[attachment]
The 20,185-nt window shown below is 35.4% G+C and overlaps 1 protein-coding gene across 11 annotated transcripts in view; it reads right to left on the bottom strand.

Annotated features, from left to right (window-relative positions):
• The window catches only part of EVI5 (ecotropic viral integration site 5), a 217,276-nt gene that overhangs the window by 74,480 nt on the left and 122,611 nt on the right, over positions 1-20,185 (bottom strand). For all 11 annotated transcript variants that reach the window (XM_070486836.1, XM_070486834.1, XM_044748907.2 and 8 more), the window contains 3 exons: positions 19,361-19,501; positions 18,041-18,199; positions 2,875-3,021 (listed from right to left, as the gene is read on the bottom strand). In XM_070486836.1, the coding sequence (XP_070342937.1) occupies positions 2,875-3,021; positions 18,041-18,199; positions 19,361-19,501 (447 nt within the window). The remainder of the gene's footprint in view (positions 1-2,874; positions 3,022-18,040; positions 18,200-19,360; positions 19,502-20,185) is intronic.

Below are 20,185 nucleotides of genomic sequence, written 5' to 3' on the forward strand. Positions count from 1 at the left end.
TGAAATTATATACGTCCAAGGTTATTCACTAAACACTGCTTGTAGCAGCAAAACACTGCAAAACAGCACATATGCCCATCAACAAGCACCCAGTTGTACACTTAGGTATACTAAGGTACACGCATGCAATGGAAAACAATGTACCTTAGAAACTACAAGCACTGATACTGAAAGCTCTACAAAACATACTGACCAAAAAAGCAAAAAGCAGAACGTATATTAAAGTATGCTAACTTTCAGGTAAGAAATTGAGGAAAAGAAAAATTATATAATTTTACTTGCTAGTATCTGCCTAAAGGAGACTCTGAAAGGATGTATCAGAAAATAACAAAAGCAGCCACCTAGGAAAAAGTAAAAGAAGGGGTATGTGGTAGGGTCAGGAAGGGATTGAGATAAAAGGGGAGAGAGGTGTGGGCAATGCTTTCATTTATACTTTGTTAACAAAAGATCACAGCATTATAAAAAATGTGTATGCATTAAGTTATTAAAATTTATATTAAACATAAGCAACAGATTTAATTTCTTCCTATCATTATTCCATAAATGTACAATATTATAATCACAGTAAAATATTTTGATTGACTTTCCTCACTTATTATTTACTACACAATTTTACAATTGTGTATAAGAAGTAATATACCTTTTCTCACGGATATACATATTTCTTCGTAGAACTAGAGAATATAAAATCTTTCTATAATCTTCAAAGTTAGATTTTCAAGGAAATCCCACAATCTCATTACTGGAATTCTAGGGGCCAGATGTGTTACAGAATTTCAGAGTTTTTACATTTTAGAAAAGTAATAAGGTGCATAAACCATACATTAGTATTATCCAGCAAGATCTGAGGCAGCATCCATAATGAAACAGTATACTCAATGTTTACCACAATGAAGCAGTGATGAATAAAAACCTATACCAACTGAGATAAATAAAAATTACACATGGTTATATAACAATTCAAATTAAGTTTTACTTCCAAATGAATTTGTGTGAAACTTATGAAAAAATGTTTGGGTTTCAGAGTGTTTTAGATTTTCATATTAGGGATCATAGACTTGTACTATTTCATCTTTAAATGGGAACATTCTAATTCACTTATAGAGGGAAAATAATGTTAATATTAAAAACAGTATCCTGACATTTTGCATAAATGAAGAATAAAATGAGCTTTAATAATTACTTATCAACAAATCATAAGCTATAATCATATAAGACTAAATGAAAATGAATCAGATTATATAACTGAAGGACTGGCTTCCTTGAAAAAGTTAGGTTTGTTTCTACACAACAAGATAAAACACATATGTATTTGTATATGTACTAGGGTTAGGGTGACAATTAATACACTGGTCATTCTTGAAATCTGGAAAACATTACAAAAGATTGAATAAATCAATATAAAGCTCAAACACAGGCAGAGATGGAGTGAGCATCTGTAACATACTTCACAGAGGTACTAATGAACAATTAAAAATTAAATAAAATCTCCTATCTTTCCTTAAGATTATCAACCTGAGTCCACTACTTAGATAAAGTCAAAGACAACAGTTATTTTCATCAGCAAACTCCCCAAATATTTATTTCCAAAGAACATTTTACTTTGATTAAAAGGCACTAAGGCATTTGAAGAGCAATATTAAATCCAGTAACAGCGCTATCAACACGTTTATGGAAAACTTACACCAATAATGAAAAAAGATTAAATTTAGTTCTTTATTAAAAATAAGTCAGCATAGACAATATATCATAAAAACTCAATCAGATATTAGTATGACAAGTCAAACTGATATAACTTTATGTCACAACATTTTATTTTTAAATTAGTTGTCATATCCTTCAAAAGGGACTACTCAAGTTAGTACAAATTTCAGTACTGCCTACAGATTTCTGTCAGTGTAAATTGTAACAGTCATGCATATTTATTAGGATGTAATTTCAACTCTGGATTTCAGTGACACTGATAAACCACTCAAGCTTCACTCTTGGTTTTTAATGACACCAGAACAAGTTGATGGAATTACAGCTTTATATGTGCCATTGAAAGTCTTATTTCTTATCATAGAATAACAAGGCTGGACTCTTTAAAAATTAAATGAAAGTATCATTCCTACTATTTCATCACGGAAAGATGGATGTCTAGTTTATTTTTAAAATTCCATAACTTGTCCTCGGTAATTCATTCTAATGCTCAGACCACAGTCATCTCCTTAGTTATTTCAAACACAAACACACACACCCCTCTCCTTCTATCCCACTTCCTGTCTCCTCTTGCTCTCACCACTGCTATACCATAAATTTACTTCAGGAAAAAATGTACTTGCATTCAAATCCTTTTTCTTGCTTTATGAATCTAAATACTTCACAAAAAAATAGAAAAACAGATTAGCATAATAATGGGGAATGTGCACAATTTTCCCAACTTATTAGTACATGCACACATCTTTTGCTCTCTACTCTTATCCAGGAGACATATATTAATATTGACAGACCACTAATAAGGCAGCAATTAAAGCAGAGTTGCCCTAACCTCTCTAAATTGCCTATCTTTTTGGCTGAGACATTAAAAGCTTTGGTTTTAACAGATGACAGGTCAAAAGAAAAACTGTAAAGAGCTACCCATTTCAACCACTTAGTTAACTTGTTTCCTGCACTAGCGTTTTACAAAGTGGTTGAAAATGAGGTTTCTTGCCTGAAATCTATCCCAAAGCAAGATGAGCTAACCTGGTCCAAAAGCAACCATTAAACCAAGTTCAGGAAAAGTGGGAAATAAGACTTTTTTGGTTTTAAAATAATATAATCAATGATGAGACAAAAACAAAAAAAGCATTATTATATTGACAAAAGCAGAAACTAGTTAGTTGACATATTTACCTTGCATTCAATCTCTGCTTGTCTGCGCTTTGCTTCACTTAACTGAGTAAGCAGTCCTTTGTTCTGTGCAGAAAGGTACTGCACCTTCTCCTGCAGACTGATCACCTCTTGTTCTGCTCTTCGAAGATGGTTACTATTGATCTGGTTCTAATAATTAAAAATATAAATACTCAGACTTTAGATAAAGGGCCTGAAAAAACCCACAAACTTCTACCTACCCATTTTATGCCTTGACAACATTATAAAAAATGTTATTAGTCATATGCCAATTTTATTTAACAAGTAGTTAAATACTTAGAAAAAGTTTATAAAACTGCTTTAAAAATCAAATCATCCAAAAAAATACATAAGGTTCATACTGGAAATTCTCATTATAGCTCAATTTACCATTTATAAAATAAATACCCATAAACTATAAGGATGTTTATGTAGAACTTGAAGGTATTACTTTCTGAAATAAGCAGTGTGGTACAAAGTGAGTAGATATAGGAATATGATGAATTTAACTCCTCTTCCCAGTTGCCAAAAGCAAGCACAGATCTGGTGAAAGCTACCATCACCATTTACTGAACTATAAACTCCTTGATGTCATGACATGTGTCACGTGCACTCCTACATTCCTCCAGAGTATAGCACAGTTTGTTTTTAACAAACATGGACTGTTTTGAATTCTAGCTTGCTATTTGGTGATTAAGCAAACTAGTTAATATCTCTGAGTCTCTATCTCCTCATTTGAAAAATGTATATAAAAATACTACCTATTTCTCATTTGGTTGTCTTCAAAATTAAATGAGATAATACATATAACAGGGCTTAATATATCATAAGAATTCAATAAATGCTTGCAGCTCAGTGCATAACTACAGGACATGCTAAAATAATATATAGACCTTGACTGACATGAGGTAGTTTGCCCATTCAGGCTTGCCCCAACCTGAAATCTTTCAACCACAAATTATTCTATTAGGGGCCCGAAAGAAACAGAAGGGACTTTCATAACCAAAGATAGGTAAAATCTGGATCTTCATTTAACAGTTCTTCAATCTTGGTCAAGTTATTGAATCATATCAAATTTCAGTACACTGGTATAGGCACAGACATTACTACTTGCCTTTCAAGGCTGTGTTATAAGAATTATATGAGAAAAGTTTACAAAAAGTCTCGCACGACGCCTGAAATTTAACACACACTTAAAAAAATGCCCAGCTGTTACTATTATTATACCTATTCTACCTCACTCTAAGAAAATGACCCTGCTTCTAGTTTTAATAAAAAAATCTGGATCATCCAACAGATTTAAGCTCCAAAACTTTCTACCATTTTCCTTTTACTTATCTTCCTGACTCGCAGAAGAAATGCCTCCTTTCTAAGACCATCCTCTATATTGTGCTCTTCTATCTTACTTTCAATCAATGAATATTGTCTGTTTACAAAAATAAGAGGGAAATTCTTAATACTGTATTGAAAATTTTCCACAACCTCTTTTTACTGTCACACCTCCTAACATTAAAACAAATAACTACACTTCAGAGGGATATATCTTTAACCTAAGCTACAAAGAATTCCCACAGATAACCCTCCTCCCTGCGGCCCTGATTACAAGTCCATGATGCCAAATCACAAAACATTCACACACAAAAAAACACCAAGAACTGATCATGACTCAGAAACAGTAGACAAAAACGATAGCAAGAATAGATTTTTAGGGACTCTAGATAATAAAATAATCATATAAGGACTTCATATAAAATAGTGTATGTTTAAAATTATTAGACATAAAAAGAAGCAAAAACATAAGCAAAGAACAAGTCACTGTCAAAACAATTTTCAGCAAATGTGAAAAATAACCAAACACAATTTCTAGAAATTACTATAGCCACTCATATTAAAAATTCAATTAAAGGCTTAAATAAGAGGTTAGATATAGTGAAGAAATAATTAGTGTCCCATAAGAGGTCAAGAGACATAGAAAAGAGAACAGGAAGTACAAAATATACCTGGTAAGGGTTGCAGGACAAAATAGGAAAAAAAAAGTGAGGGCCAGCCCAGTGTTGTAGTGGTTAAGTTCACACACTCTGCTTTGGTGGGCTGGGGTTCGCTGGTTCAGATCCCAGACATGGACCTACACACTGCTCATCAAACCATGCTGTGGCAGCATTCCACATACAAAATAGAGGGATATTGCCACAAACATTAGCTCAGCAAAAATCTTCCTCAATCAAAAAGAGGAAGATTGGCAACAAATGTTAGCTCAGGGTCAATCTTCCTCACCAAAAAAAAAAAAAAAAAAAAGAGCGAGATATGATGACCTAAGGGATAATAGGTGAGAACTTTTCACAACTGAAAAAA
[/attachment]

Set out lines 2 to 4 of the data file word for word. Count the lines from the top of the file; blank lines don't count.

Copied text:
Annotated features, from left to right (window-relative positions):
• The window catches only part of EVI5 (ecotropic viral integration site 5), a 217,276-nt gene that overhangs the window by 74,480 nt on the left and 122,611 nt on the right, over positions 1-20,185 (bottom strand). For all 11 annotated transcript variants that reach the window (XM_070486836.1, XM_070486834.1, XM_044748907.2 and 8 more), the window contains 3 exons: positions 19,361-19,501; positions 18,041-18,199; positions 2,875-3,021 (listed from right to left, as the gene is read on the bottom strand). In XM_070486836.1, the coding sequence (XP_070342937.1) occupies positions 2,875-3,021; positions 18,041-18,199; positions 19,361-19,501 (447 nt within the window). The remainder of the gene's footprint in view (positions 1-2,874; positions 3,022-18,040; positions 18,200-19,360; positions 19,502-20,185) is intronic.

Below are 20,185 nucleotides of genomic sequence, written 5' to 3' on the forward strand. Positions count from 1 at the left end.